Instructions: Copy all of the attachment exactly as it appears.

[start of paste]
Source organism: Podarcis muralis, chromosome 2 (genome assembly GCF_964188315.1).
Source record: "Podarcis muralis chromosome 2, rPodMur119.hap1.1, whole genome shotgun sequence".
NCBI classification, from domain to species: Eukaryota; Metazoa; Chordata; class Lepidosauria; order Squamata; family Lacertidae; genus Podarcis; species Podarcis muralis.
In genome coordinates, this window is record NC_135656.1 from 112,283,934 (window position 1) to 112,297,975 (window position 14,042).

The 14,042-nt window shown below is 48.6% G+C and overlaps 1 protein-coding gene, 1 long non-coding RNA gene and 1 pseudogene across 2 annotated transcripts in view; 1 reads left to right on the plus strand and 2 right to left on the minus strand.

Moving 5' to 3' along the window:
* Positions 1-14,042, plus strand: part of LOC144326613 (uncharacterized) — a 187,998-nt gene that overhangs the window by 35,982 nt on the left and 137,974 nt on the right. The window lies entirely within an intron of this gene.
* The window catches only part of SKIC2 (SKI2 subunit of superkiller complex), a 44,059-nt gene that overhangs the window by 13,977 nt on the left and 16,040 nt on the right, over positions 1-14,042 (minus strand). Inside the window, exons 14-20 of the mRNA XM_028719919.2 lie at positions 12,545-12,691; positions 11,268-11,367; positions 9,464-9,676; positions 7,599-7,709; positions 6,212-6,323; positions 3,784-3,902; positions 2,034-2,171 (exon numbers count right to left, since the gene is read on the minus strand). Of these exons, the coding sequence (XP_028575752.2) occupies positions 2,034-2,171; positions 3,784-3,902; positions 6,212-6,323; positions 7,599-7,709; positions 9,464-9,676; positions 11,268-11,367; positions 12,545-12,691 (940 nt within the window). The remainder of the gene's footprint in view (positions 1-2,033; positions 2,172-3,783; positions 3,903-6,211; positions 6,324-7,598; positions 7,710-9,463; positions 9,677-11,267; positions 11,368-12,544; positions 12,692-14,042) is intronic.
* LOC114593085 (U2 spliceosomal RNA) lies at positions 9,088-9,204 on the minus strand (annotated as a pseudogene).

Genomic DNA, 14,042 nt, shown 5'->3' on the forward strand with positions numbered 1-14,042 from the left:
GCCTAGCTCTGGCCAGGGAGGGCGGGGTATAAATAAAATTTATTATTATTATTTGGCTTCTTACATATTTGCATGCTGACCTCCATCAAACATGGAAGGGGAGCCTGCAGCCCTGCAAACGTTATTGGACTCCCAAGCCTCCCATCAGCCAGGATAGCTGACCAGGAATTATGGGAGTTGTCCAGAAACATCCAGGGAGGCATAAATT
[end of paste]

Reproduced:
Source organism: Podarcis muralis, chromosome 2 (genome assembly GCF_964188315.1).
Source record: "Podarcis muralis chromosome 2, rPodMur119.hap1.1, whole genome shotgun sequence".
NCBI classification, from domain to species: Eukaryota; Metazoa; Chordata; class Lepidosauria; order Squamata; family Lacertidae; genus Podarcis; species Podarcis muralis.
In genome coordinates, this window is record NC_135656.1 from 112,283,934 (window position 1) to 112,297,975 (window position 14,042).

The 14,042-nt window shown below is 48.6% G+C and overlaps 1 protein-coding gene, 1 long non-coding RNA gene and 1 pseudogene across 2 annotated transcripts in view; 1 reads left to right on the plus strand and 2 right to left on the minus strand.

Moving 5' to 3' along the window:
* Positions 1-14,042, plus strand: part of LOC144326613 (uncharacterized) — a 187,998-nt gene that overhangs the window by 35,982 nt on the left and 137,974 nt on the right. The window lies entirely within an intron of this gene.
* The window catches only part of SKIC2 (SKI2 subunit of superkiller complex), a 44,059-nt gene that overhangs the window by 13,977 nt on the left and 16,040 nt on the right, over positions 1-14,042 (minus strand). Inside the window, exons 14-20 of the mRNA XM_028719919.2 lie at positions 12,545-12,691; positions 11,268-11,367; positions 9,464-9,676; positions 7,599-7,709; positions 6,212-6,323; positions 3,784-3,902; positions 2,034-2,171 (exon numbers count right to left, since the gene is read on the minus strand). Of these exons, the coding sequence (XP_028575752.2) occupies positions 2,034-2,171; positions 3,784-3,902; positions 6,212-6,323; positions 7,599-7,709; positions 9,464-9,676; positions 11,268-11,367; positions 12,545-12,691 (940 nt within the window). The remainder of the gene's footprint in view (positions 1-2,033; positions 2,172-3,783; positions 3,903-6,211; positions 6,324-7,598; positions 7,710-9,463; positions 9,677-11,267; positions 11,368-12,544; positions 12,692-14,042) is intronic.
* LOC114593085 (U2 spliceosomal RNA) lies at positions 9,088-9,204 on the minus strand (annotated as a pseudogene).

Genomic DNA, 14,042 nt, shown 5'->3' on the forward strand with positions numbered 1-14,042 from the left:
GCCTAGCTCTGGCCAGGGAGGGCGGGGTATAAATAAAATTTATTATTATTATTTGGCTTCTTACATATTTGCATGCTGACCTCCATCAAACATGGAAGGGGAGCCTGCAGCCCTGCAAACGTTATTGGACTCCCAAGCCTCCCATCAGCCAGGATAGCTGACCAGGAATTATGGGAGTTGTCCAGAAACATCCAGGGAGGCATAAATT